Toronto’s proposed plastic bag ban is under legal challenge by a variety of industry associations.
The Ontario Convenience Stores Association (OCSA) has filed a legal application against the City of Toronto alleging that the draft bylaw – which is set to take effect on Jan. 1, 2013 – falls outside the city’s jurisdiction and was approved without proper public consultation.
The ban would be applied to shopping bags, but provide exemptions for bulk and frozen foods.
“The proposed bylaw is invalid and was rushed forward with essentially no consultation with the businesses it will harm,” said Dave Bryans, the OCSA’s chief executive. “The by-law selectively exempts dozens of plastic bags, but targets a single type – one that many retailers rely upon and that research shows consumers frequently re-use after they carry home their purchases. The business model of convenience stores also often relies on impulse purchases along with staples like milk and bread. The ability to provide consumers with reliable, strong and cost-effective bags to carry their purchases home is a vital part of convenience stores’ ability to meet consumer demand.”
In a second prong of the attack, the Canada Plastic Bag Association (CPBA) has started a legal proceeding in the Ontario Superior Court of Justice in Toronto against the City of Toronto. “As Toronto City Council gave no notice, undertook no public consultation, carried out no due diligence, and received no advice prior to adopting the Plastic Bag Ban, the bag ban resolution ought to be quashed for having been passed in bad faith,” said Joe Hruska, a CPBA spokesman, in a news release. The release argues that Toronto’s council did not get input from anyone who indicated the ban “would further the economic, social, and/or environmental well-being of the city or would protect the health, safety and well-being of any person.”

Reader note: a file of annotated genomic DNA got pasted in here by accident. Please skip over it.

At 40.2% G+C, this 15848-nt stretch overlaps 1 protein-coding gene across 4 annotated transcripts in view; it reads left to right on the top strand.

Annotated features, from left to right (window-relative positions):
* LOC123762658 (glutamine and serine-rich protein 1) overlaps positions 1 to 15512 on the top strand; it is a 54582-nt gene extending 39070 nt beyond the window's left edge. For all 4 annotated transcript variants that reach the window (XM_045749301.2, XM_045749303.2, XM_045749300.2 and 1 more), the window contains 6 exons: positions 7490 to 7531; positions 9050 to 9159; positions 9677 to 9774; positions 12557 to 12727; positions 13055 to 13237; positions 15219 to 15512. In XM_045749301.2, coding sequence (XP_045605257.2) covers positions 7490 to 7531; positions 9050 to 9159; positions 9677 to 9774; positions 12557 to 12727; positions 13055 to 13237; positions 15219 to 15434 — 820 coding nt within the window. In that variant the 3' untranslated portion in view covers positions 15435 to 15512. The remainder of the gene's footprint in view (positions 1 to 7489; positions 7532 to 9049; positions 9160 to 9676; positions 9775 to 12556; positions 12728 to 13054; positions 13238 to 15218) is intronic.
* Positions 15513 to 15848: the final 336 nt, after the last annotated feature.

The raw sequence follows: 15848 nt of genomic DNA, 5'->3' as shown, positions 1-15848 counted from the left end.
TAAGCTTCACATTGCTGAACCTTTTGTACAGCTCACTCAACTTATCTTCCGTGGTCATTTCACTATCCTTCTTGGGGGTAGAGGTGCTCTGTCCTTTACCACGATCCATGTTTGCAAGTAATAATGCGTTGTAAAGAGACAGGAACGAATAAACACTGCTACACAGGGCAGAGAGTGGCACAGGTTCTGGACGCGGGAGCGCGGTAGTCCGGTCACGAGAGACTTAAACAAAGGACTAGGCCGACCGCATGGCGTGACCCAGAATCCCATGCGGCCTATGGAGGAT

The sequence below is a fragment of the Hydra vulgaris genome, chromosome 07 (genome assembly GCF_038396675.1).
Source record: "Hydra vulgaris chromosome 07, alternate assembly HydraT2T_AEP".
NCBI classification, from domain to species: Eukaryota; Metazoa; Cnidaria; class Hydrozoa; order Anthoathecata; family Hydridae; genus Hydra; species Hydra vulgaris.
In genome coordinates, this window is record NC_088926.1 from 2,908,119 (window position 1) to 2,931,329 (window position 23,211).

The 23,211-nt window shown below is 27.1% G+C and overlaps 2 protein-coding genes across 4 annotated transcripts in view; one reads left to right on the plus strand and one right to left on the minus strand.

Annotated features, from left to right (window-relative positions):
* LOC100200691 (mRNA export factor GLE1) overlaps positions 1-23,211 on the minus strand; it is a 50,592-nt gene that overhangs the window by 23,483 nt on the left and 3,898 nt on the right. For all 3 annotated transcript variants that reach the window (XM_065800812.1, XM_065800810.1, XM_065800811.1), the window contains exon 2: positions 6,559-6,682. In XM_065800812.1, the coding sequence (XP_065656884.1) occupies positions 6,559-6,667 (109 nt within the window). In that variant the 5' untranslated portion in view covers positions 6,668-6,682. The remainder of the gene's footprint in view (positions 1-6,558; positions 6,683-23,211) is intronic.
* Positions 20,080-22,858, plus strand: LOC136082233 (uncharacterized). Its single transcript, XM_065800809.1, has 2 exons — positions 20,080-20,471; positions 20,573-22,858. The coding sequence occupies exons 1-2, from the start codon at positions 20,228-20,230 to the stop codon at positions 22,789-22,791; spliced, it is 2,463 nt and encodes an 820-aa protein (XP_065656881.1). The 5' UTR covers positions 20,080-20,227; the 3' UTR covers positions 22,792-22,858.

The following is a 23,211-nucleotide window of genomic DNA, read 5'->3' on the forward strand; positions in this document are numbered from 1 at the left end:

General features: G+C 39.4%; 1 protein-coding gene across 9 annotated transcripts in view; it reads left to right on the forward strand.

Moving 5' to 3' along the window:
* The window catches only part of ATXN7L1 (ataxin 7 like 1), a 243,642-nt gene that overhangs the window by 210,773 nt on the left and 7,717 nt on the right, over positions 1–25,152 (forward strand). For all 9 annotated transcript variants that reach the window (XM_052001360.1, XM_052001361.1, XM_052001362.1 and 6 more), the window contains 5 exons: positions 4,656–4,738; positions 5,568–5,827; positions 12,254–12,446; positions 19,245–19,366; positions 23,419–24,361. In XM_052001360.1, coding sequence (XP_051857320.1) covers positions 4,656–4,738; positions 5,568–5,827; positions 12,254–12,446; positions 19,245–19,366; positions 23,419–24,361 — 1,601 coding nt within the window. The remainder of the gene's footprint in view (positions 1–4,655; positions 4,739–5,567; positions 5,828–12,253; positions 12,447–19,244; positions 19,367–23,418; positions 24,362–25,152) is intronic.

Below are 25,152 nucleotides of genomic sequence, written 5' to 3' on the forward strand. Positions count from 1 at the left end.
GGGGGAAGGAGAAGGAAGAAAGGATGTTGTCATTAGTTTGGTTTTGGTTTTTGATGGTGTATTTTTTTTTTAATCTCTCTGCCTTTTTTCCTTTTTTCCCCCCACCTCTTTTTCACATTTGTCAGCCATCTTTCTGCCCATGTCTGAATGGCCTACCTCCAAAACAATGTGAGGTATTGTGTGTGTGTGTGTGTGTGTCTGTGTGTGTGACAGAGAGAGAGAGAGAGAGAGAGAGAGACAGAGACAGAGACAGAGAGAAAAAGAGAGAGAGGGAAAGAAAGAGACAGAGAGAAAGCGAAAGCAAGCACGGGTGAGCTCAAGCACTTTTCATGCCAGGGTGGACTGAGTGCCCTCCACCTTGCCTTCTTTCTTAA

In a related move, the Canadian Plastics Industry Association (CPIA) is involved in an online email campaign to stop the ban from being implemented. "If you want to save jobs and your business, send this [email link] to your employees, suppliers, associates, family and friends," the CPIA said in its cover letter. The CPIA's letter features an embedded link that takes the viewer to an anti-bag ban website, and from there a petition can be filled out and sent to the City of Toronto Council. The petition can be found at this link.